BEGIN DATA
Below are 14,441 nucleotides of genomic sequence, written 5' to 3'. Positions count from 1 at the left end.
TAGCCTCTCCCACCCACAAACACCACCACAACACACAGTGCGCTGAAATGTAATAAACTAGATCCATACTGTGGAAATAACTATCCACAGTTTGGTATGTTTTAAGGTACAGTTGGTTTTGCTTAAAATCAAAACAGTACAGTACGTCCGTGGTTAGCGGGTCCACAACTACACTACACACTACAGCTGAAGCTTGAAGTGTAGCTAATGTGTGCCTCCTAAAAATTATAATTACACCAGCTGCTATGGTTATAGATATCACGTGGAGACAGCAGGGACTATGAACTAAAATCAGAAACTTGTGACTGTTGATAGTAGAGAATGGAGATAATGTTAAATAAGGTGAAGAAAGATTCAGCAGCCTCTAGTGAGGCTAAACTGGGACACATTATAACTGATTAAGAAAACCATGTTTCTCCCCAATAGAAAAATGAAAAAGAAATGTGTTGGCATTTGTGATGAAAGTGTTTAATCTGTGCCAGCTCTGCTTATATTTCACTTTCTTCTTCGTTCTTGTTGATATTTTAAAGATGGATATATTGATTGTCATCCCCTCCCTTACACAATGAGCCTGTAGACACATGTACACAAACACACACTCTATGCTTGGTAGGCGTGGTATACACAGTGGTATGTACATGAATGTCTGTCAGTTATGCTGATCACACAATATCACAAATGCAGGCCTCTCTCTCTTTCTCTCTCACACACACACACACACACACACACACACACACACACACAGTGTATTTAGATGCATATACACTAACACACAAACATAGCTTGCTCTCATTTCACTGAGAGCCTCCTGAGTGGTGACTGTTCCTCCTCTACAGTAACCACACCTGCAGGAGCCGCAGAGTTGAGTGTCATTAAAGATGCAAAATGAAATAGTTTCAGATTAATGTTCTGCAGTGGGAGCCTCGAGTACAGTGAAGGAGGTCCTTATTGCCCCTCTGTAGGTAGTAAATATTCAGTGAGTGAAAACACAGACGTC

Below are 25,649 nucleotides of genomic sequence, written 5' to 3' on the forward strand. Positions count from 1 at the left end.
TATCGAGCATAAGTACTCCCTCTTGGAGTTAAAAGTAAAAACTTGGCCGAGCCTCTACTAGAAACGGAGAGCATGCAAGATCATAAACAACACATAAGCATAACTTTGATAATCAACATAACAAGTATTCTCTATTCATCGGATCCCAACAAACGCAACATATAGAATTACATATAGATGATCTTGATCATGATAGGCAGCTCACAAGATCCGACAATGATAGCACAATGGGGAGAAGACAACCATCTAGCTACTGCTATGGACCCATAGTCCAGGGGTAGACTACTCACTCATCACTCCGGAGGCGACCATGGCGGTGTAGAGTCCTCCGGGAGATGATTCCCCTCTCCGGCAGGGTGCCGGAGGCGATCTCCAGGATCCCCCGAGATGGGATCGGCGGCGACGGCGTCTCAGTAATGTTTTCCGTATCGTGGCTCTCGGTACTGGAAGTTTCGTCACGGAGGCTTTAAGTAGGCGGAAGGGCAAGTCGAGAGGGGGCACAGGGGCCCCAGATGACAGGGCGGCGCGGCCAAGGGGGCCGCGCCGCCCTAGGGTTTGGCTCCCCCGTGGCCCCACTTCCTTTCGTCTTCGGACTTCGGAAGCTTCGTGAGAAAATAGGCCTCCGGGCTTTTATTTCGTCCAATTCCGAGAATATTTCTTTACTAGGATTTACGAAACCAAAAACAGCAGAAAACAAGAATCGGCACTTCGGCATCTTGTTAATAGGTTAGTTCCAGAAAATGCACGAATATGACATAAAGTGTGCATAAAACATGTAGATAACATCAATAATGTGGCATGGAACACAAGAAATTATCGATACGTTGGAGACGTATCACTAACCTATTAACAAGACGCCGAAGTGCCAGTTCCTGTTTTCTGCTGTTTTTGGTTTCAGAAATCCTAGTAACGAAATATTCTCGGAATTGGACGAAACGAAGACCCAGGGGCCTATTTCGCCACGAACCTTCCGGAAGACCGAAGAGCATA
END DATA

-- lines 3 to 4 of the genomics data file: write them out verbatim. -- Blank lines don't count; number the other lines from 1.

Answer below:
Below are 25,649 nucleotides of genomic sequence, written 5' to 3' on the forward strand. Positions count from 1 at the left end.
TATCGAGCATAAGTACTCCCTCTTGGAGTTAAAAGTAAAAACTTGGCCGAGCCTCTACTAGAAACGGAGAGCATGCAAGATCATAAACAACACATAAGCATAACTTTGATAATCAACATAACAAGTATTCTCTATTCATCGGATCCCAACAAACGCAACATATAGAATTACATATAGATGATCTTGATCATGATAGGCAGCTCACAAGATCCGACAATGATAGCACAATGGGGAGAAGACAACCATCTAGCTACTGCTATGGACCCATAGTCCAGGGGTAGACTACTCACTCATCACTCCGGAGGCGACCATGGCGGTGTAGAGTCCTCCGGGAGATGATTCCCCTCTCCGGCAGGGTGCCGGAGGCGATCTCCAGGATCCCCCGAGATGGGATCGGCGGCGACGGCGTCTCAGTAATGTTTTCCGTATCGTGGCTCTCGGTACTGGAAGTTTCGTCACGGAGGCTTTAAGTAGGCGGAAGGGCAAGTCGAGAGGGGGCACAGGGGCCCCAGATGACAGGGCGGCGCGGCCAAGGGGGCCGCGCCGCCCTAGGGTTTGGCTCCCCCGTGGCCCCACTTCCTTTCGTCTTCGGACTTCGGAAGCTTCGTGAGAAAATAGGCCTCCGGGCTTTTATTTCGTCCAATTCCGAGAATATTTCTTTACTAGGATTTACGAAACCAAAAACAGCAGAAAACAAGAATCGGCACTTCGGCATCTTGTTAATAGGTTAGTTCCAGAAAATGCACGAATATGACATAAAGTGTGCATAAAACATGTAGATAACATCAATAATGTGGCATGGAACACAAGAAATTATCGATACGTTGGAGACGTATCACTAACCTATTAACAAGACGCCGAAGTGCCAGTTCCTGTTTTCTGCTGTTTTTGGTTTCAGAAATCCTAGTAACGAAATATTCTCGGAATTGGACGAAACGAAGACCCAGGGGCCTATTTCGCCACGAACCTTCCGGAAGACCGAAGAGCATA